I actually disagreed with Carter’s argument about the power of silences. She claims that silence, including the silences in the archive, can be a tool of resistance. Of course this is true in situations like that of slaves or soldiers who refuse to give crucial information, but in the case of history silence is deadly. It does matter if other people see things because they hold important meaning, even if one might want to keep them private while alive. For example, Emma Goldman’s very sexually charged letters to a variety of partners were left out of her autobiography because she had more political priorities, and these things were private, but in history these letters have revealed crucial dimensions of her life and politics. Silence can be good when you’re alive, but it is useless in death. People who donate personal papers realize this is true. It’s a foundational pillar of the archive.
I also really agreed with the analysis about saving community histories and chronicling our activism. I have been blogging for an organization in Philly in the Black Lives Matter movement for a while. I am thinking about how to save the blog in the future, now. This is also a huge issue because the internet is being taken over by corporations. We have to find ways to do things without using microsoft and others who might make our information inaccessible later.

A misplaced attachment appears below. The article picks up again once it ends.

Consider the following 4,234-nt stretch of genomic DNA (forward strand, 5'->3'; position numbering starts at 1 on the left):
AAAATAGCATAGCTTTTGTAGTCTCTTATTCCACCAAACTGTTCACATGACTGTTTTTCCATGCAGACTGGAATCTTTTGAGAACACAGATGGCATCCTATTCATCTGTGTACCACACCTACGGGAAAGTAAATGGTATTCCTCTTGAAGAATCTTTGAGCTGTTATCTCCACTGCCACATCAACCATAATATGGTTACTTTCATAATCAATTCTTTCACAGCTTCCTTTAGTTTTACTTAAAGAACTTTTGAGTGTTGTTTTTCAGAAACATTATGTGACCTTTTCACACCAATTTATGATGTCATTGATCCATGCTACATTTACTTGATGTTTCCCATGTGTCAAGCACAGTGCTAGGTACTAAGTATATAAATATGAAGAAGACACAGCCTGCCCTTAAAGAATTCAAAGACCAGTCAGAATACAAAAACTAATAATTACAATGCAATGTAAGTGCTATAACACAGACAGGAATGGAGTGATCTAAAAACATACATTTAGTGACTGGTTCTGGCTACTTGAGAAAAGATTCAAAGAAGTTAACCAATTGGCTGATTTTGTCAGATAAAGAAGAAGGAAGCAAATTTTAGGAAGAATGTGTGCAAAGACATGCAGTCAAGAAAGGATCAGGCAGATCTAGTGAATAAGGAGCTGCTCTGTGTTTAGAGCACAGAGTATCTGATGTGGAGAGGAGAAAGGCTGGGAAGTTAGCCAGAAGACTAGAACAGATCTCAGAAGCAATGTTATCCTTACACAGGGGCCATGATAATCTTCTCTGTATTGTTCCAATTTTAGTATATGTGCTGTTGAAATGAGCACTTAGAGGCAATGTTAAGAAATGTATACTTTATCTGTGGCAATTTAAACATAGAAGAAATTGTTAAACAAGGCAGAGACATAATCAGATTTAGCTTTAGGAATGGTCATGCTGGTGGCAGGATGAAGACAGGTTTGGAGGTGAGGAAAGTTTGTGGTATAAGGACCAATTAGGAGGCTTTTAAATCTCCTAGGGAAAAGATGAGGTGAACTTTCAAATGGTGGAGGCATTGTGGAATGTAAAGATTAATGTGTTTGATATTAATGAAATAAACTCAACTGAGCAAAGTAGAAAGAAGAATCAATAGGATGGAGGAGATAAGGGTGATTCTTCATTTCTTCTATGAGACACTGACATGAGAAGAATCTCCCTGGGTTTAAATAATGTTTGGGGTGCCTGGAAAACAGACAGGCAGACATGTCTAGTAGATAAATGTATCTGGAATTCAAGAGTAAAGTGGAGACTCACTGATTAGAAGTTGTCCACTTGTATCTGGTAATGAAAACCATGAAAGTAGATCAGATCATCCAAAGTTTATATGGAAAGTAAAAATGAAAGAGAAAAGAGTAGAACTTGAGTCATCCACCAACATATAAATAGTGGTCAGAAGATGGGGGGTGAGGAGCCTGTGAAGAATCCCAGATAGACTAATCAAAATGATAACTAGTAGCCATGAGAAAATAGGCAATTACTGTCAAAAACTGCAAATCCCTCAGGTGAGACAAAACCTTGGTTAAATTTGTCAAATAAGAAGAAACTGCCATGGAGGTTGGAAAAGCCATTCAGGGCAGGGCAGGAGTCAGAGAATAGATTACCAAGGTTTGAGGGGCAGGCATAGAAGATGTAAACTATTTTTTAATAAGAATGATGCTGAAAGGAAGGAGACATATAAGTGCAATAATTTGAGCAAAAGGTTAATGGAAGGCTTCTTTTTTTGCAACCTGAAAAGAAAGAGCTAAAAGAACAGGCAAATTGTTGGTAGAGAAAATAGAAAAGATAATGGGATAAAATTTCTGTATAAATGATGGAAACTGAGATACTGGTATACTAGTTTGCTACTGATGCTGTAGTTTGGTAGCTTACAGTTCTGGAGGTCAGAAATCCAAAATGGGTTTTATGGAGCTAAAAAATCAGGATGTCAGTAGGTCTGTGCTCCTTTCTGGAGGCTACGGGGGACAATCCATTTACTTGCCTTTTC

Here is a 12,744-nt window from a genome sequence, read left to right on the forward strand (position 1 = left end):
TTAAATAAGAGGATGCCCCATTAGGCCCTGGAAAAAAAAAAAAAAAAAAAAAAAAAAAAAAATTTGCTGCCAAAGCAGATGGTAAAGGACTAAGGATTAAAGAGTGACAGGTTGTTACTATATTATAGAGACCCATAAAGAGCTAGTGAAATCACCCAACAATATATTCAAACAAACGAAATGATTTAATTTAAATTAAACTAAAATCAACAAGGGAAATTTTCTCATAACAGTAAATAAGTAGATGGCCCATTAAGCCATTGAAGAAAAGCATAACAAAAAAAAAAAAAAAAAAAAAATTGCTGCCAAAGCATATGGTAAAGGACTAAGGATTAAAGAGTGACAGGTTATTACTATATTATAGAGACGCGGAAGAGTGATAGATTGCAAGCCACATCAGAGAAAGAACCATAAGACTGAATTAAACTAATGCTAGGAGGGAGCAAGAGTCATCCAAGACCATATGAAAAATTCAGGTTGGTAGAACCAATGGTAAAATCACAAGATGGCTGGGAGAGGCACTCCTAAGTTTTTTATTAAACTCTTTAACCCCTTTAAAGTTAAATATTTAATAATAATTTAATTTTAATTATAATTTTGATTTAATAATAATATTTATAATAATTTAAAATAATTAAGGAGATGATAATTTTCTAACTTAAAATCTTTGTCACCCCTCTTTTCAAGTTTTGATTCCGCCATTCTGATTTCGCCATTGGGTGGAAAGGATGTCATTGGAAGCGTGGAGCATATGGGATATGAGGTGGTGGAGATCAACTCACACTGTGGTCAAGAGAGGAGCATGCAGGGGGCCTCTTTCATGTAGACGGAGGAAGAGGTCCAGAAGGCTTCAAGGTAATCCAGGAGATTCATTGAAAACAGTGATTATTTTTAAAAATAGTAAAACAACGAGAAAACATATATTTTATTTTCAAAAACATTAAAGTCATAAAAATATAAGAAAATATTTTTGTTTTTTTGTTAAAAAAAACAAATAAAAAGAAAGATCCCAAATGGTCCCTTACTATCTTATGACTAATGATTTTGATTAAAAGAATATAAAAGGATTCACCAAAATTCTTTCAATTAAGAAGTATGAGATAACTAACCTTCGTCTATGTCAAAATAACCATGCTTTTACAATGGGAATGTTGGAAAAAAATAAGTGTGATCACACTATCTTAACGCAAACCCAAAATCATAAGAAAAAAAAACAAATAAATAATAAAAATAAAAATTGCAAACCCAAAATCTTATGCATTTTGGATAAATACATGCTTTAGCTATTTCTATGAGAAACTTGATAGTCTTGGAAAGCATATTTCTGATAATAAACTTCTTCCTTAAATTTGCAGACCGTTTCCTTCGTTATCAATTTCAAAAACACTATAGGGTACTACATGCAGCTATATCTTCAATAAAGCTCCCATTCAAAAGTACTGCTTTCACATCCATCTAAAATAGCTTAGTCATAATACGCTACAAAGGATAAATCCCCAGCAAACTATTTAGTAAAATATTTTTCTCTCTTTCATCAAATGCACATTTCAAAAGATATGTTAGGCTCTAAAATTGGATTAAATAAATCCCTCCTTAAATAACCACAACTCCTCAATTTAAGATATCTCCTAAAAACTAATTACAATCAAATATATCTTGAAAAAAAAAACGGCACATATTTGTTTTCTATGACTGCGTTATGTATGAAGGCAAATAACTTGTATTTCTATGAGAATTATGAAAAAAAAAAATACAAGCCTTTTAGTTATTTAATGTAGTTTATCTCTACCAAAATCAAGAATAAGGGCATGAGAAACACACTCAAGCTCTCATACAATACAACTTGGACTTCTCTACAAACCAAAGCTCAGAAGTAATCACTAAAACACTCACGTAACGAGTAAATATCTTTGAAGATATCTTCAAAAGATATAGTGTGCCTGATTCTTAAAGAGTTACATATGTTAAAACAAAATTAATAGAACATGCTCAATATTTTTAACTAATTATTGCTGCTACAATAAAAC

When reading Filene’s article I was struck by an astounding omission; although he focused on “outsider” histories, including exhibits on the hidden history of slavery in New York, and similarly reenactments of slave escapes, he did not include the millions of activists, organizers, and free teachers who brought history to the masses. Free schools hold an important place in “public history” from their crucial role in the Freedom Summer efforts of SNCC, where they empowered local youth and the community, without degrees of PHDs, just a passion for people’s history, to “teach ins” at Occupy Wall Street. Indeed, struggles over social justice are where history gets played out most dramatically in public. Thus, people who teach, wether it is on one’s repressed racial history, (the Black Panther Party schools and even current ethnic studies programs) or repressed histories in general, like those of the labor wars, are the most public of historians. History is a weapon and a battleground, as activist historians like Howard Zinn know. Zinn brought people’s history to anyone and everyone with his accessible writing and creative and passionate revolutionary spirt, and was also a civil rights and anti-war organizer and campaigned for peace and justice until his death. I think A People’s History of the United States is a work of public history, even if Zinn had a tenuously held onto teaching position. His legacy is continued by people who post on tumblr about the history of slavery and colonialism, journalists who use history in their arguments for policy change like reparations, and the countless organizers who use history to build a more just future.